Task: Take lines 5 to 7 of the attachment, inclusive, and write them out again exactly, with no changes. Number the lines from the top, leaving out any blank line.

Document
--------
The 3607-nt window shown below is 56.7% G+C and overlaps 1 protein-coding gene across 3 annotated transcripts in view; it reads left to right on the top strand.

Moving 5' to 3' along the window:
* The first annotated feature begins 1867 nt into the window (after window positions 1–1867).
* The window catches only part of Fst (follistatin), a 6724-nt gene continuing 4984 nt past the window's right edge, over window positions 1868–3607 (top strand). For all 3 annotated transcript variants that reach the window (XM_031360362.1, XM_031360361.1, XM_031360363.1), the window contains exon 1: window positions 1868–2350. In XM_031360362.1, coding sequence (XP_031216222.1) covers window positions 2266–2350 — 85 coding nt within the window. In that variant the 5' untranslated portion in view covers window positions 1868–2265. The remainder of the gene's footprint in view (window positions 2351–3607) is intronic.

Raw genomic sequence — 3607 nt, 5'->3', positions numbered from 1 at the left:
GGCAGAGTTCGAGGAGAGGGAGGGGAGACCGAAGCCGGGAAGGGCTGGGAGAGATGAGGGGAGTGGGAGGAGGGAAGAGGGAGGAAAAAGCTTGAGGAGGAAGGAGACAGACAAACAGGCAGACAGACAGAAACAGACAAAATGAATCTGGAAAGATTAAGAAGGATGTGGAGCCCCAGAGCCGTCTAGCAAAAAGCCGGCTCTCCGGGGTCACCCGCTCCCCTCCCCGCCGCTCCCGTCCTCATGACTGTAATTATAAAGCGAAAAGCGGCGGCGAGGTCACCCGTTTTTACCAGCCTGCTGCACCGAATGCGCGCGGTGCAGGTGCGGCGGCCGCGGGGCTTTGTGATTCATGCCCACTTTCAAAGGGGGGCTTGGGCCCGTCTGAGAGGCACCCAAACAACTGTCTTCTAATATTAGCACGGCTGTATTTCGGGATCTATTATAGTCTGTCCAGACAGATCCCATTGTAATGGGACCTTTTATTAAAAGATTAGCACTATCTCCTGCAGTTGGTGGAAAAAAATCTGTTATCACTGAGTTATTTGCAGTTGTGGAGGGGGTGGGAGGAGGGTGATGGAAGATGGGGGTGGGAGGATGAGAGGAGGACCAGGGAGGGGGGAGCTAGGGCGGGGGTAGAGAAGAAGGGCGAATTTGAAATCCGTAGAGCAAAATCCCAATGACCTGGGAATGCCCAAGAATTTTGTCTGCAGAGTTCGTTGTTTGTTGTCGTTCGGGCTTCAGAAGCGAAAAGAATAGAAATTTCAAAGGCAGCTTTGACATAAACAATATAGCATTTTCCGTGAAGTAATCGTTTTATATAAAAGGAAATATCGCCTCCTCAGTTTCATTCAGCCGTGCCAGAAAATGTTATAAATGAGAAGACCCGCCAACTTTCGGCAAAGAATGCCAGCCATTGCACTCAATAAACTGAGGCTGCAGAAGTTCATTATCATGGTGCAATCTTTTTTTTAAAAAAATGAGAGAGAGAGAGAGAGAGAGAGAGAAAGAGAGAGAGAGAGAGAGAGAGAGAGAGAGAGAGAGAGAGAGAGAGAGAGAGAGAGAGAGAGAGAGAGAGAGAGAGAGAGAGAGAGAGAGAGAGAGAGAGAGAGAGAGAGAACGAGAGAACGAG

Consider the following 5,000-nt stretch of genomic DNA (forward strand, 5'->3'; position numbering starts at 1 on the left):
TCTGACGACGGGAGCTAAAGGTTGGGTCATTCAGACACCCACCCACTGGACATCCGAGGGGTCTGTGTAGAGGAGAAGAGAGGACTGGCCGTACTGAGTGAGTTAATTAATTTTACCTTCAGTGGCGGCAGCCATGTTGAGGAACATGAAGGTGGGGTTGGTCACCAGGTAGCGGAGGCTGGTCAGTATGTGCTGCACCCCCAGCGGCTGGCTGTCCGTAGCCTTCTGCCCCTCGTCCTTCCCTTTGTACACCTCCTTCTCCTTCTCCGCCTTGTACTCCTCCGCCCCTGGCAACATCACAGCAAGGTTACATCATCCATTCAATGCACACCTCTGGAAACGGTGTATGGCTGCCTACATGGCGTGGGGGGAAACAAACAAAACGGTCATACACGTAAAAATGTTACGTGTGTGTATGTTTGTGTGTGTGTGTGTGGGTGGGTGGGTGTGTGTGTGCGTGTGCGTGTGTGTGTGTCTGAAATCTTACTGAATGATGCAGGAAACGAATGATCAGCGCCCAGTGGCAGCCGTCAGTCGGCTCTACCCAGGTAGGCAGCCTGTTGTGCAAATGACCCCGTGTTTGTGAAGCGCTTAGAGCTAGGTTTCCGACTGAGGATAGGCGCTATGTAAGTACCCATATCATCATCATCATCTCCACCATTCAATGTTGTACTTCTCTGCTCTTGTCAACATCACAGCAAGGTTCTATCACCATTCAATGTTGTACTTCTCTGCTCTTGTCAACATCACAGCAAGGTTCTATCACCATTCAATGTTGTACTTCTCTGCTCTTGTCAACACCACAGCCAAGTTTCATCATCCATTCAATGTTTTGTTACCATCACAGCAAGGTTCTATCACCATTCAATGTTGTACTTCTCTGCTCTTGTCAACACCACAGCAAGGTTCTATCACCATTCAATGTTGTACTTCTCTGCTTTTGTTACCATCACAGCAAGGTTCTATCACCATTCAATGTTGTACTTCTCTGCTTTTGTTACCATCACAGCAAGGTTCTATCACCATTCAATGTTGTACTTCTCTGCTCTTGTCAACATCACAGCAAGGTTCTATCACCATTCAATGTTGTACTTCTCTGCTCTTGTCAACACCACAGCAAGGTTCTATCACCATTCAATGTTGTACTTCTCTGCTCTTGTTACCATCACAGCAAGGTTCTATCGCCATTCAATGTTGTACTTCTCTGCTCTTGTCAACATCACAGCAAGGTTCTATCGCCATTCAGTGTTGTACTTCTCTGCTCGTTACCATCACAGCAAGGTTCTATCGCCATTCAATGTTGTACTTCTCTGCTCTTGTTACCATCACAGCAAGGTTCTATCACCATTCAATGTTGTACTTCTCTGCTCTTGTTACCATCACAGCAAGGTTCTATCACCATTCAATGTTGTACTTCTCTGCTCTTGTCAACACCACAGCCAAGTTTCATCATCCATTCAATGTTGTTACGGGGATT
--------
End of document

Raw genomic sequence — 3607 nt, 5'->3', positions numbered from 1 at the left:
GGCAGAGTTCGAGGAGAGGGAGGGGAGACCGAAGCCGGGAAGGGCTGGGAGAGATGAGGGGAGTGGGAGGAGGGAAGAGGGAGGAAAAAGCTTGAGGAGGAAGGAGACAGACAAACAGGCAGACAGACAGAAACAGACAAAATGAATCTGGAAAGATTAAGAAGGATGTGGAGCCCCAGAGCCGTCTAGCAAAAAGCCGGCTCTCCGGGGTCACCCGCTCCCCTCCCCGCCGCTCCCGTCCTCATGACTGTAATTATAAAGCGAAAAGCGGCGGCGAGGTCACCCGTTTTTACCAGCCTGCTGCACCGAATGCGCGCGGTGCAGGTGCGGCGGCCGCGGGGCTTTGTGATTCATGCCCACTTTCAAAGGGGGGCTTGGGCCCGTCTGAGAGGCACCCAAACAACTGTCTTCTAATATTAGCACGGCTGTATTTCGGGATCTATTATAGTCTGTCCAGACAGATCCCATTGTAATGGGACCTTTTATTAAAAGATTAGCACTATCTCCTGCAGTTGGTGGAAAAAAATCTGTTATCACTGAGTTATTTGCAGTTGTGGAGGGGGTGGGAGGAGGGTGATGGAAGATGGGGGTGGGAGGATGAGAGGAGGACCAGGGAGGGGGGAGCTAGGGCGGGGGTAGAGAAGAAGGGCGAATTTGAAATCCGTAGAGCAAAATCCCAATGACCTGGGAATGCCCAAGAATTTTGTCTGCAGAGTTCGTTGTTTGTTGTCGTTCGGGCTTCAGAAGCGAAAAGAATAGAAATTTCAAAGGCAGCTTTGACATAAACAATATAGCATTTTCCGTGAAGTAATCGTTTTATATAAAAGGAAATATCGCCTCCTCAGTTTCATTCAGCCGTGCCAGAAAATGTTATAAATGAGAAGACCCGCCAACTTTCGGCAAAGAATGCCAGCCATTGCACTCAATAAACTGAGGCTGCAGAAGTTCATTATCATGGTGCAATCTTTTTTTTAAAAAAATGAGAGAGAGAGAGAGAGAGAGAGAGAAAGAGAGAGAGAGAGAGAGAGAGAGAGAGAGAGAGAGAGAGAGAGAGAGAGAGAGAGAGAGAGAGAGAGAGAGAGAGAGAGAGAGAGAGAGAGAGAGAGAGAGAGAGAGAGAACGAGAGAACGAG

Consider the following 5,000-nt stretch of genomic DNA (forward strand, 5'->3'; position numbering starts at 1 on the left):